“We would play really high together and just scream on the horn together in our lessons, and he’s like, ‘Come on, give me more,’” Amba said. “He’s the one who encouraged, like, ‘Don’t stop, keep pushing, let me hear it, go farther.’”
In an interview, Murray said Amba reminds him of himself when he was her age. “She’s trying to find her voice now, which is when I tried to find my voice when I got to New York, when I was 20 years old,” he said. “And to find your voice early is a rare thing.”
After another brief music-school stint, this time at Boston’s New England Conservatory, Amba made the full-time move to New York in fall 2021 and played gigs with the pianist Vijay Iyer and a trio with Parker and the drummer Francisco Mela. But tensions also arose between her and some members of the scene.
“One musician who’s older said that I was aggressive and pushy,” she said, and she began connecting with new collaborators, including the genre-spanning multi-instrumentalist Shahzad Ismaily, and expanding her range of listening, delving into noise and metal. (She cited a 2018 collaboration between the Japanese improv extremist Keiji Haino and the bruisingly heavy trio Sumac as a recent favorite.) In February, she recorded “Bhakti” — the title means “devotion to God” — which she sees as her strongest statement to date, and the one most closely aligned with her life’s purpose.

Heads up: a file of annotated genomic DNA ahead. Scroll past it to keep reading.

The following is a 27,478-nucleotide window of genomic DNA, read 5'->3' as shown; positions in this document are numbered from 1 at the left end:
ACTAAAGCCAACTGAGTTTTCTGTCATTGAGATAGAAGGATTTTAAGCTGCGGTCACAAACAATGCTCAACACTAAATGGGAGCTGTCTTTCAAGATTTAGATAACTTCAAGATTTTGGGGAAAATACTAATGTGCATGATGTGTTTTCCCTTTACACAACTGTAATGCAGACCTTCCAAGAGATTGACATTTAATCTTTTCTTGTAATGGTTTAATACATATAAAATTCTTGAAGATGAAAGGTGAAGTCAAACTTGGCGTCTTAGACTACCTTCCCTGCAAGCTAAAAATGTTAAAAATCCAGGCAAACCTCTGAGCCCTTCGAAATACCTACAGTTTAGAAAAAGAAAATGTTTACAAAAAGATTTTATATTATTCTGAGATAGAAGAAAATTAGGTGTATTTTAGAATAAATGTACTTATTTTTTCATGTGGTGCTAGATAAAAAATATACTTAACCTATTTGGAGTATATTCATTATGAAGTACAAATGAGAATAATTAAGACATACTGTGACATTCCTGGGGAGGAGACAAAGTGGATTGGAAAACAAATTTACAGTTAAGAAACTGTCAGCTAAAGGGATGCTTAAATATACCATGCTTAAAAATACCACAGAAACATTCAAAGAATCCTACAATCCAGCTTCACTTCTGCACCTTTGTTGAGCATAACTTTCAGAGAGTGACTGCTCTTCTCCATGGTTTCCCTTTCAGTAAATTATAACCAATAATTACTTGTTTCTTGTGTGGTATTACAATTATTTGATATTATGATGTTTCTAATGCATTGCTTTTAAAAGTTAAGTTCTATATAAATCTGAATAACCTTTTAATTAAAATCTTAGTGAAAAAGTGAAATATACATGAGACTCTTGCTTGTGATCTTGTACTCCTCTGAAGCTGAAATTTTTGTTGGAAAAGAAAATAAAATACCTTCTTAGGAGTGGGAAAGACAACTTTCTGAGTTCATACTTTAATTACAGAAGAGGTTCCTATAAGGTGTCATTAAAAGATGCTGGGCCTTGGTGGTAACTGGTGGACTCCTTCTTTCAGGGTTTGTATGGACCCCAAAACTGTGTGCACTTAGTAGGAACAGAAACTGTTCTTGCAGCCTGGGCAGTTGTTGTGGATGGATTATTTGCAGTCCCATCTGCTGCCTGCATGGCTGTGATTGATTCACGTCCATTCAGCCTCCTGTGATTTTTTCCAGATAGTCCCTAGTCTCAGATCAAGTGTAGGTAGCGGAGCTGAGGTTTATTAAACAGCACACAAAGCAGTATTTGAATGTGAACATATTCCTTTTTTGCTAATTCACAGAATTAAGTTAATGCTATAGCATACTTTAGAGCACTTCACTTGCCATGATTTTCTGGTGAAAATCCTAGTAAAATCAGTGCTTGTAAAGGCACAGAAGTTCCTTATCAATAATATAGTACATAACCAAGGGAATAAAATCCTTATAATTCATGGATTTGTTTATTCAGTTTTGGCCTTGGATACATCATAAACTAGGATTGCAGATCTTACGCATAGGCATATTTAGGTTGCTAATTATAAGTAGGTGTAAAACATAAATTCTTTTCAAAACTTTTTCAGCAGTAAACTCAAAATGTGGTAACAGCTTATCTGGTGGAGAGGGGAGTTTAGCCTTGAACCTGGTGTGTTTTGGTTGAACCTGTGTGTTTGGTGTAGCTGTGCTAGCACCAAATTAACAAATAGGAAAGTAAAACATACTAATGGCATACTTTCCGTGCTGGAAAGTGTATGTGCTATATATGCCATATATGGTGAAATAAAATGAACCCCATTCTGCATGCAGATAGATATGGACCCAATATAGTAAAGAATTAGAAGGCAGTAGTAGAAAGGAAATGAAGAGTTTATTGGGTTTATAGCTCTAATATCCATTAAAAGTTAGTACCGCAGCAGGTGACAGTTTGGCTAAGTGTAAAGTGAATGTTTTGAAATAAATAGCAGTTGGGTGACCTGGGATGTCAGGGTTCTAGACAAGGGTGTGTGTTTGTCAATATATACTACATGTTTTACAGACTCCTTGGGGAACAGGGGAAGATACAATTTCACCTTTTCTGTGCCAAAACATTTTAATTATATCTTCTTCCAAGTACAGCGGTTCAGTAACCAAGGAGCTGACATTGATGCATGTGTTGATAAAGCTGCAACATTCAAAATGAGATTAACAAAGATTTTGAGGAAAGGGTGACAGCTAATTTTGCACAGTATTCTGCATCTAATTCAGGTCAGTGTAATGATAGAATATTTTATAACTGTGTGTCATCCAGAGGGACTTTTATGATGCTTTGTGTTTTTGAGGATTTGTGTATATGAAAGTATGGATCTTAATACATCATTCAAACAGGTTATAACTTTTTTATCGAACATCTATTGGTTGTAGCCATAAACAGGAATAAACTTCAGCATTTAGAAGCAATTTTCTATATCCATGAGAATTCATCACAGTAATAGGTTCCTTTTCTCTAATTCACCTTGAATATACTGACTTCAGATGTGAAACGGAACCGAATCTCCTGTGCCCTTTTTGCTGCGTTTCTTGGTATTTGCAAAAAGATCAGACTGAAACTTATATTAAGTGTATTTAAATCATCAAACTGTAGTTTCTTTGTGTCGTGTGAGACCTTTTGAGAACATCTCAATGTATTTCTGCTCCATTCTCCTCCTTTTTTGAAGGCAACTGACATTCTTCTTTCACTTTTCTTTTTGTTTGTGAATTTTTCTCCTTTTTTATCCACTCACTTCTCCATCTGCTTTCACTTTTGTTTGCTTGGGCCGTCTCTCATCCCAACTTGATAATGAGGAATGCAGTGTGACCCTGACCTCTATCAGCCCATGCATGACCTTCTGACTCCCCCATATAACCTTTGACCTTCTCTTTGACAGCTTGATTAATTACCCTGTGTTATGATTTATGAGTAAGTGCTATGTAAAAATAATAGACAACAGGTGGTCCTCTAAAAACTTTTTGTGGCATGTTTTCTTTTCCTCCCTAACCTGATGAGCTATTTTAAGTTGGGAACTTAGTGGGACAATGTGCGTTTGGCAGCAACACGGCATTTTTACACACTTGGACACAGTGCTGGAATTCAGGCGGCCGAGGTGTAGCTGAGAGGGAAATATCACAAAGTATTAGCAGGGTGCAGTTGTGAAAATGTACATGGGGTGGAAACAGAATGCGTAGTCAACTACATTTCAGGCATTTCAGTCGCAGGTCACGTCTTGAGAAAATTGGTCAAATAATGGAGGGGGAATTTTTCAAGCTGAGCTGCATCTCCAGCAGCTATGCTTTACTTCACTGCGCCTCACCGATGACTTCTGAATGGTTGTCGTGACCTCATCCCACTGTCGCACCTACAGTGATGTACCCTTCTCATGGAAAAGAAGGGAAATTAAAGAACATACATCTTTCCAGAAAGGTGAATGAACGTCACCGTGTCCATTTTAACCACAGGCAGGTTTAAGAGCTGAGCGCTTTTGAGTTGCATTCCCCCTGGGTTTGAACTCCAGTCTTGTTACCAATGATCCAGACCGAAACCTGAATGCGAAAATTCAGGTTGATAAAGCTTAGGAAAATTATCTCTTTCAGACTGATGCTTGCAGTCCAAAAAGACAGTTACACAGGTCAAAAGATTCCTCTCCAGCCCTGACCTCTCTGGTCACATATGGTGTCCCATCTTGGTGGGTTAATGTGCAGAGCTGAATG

“Anytime I enter the space,” she said, referring to music itself, “I look at this as a moment for me to get closer to God.” That idea guided the “Bhakti”session: “I prayed before and I said, ‘OK, God, let me get closer to you.’ Then we stepped in there, turn off the lights, and it was just like, boom.”